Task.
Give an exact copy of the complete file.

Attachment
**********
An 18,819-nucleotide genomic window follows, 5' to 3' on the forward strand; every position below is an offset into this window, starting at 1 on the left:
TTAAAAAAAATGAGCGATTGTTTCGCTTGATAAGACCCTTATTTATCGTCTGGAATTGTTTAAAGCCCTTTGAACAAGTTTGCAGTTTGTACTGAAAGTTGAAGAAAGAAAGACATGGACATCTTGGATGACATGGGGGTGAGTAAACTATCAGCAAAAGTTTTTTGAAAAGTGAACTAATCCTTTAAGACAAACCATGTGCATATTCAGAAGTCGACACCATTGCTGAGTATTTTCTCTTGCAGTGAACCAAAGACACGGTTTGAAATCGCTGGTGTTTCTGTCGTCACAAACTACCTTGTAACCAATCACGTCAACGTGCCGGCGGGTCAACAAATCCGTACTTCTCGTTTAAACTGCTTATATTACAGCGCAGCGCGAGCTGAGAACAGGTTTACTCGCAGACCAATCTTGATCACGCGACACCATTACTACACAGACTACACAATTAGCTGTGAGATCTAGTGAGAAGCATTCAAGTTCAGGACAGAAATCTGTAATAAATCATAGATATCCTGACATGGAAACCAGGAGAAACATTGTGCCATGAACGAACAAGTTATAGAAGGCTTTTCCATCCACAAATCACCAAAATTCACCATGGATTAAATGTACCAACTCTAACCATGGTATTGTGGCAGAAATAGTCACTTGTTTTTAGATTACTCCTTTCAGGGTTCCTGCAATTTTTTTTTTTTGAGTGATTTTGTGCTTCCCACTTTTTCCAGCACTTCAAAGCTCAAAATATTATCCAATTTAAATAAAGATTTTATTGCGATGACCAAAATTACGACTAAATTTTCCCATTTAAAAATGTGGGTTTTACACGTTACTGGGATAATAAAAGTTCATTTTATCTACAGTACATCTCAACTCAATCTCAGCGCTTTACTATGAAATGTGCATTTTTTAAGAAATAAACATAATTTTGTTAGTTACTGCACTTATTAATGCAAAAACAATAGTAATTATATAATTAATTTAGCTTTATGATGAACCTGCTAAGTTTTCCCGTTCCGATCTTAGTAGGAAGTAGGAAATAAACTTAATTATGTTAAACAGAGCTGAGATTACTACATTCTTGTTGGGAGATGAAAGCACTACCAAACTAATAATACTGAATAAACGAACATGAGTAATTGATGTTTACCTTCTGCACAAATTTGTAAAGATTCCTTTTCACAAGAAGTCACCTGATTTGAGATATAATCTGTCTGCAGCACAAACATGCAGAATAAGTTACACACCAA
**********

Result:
An 18,819-nucleotide genomic window follows, 5' to 3' on the forward strand; every position below is an offset into this window, starting at 1 on the left:
TTAAAAAAAATGAGCGATTGTTTCGCTTGATAAGACCCTTATTTATCGTCTGGAATTGTTTAAAGCCCTTTGAACAAGTTTGCAGTTTGTACTGAAAGTTGAAGAAAGAAAGACATGGACATCTTGGATGACATGGGGGTGAGTAAACTATCAGCAAAAGTTTTTTGAAAAGTGAACTAATCCTTTAAGACAAACCATGTGCATATTCAGAAGTCGACACCATTGCTGAGTATTTTCTCTTGCAGTGAACCAAAGACACGGTTTGAAATCGCTGGTGTTTCTGTCGTCACAAACTACCTTGTAACCAATCACGTCAACGTGCCGGCGGGTCAACAAATCCGTACTTCTCGTTTAAACTGCTTATATTACAGCGCAGCGCGAGCTGAGAACAGGTTTACTCGCAGACCAATCTTGATCACGCGACACCATTACTACACAGACTACACAATTAGCTGTGAGATCTAGTGAGAAGCATTCAAGTTCAGGACAGAAATCTGTAATAAATCATAGATATCCTGACATGGAAACCAGGAGAAACATTGTGCCATGAACGAACAAGTTATAGAAGGCTTTTCCATCCACAAATCACCAAAATTCACCATGGATTAAATGTACCAACTCTAACCATGGTATTGTGGCAGAAATAGTCACTTGTTTTTAGATTACTCCTTTCAGGGTTCCTGCAATTTTTTTTTTTTGAGTGATTTTGTGCTTCCCACTTTTTCCAGCACTTCAAAGCTCAAAATATTATCCAATTTAAATAAAGATTTTATTGCGATGACCAAAATTACGACTAAATTTTCCCATTTAAAAATGTGGGTTTTACACGTTACTGGGATAATAAAAGTTCATTTTATCTACAGTACATCTCAACTCAATCTCAGCGCTTTACTATGAAATGTGCATTTTTTAAGAAATAAACATAATTTTGTTAGTTACTGCACTTATTAATGCAAAAACAATAGTAATTATATAATTAATTTAGCTTTATGATGAACCTGCTAAGTTTTCCCGTTCCGATCTTAGTAGGAAGTAGGAAATAAACTTAATTATGTTAAACAGAGCTGAGATTACTACATTCTTGTTGGGAGATGAAAGCACTACCAAACTAATAATACTGAATAAACGAACATGAGTAATTGATGTTTACCTTCTGCACAAATTTGTAAAGATTCCTTTTCACAAGAAGTCACCTGATTTGAGATATAATCTGTCTGCAGCACAAACATGCAGAATAAGTTACACACCAA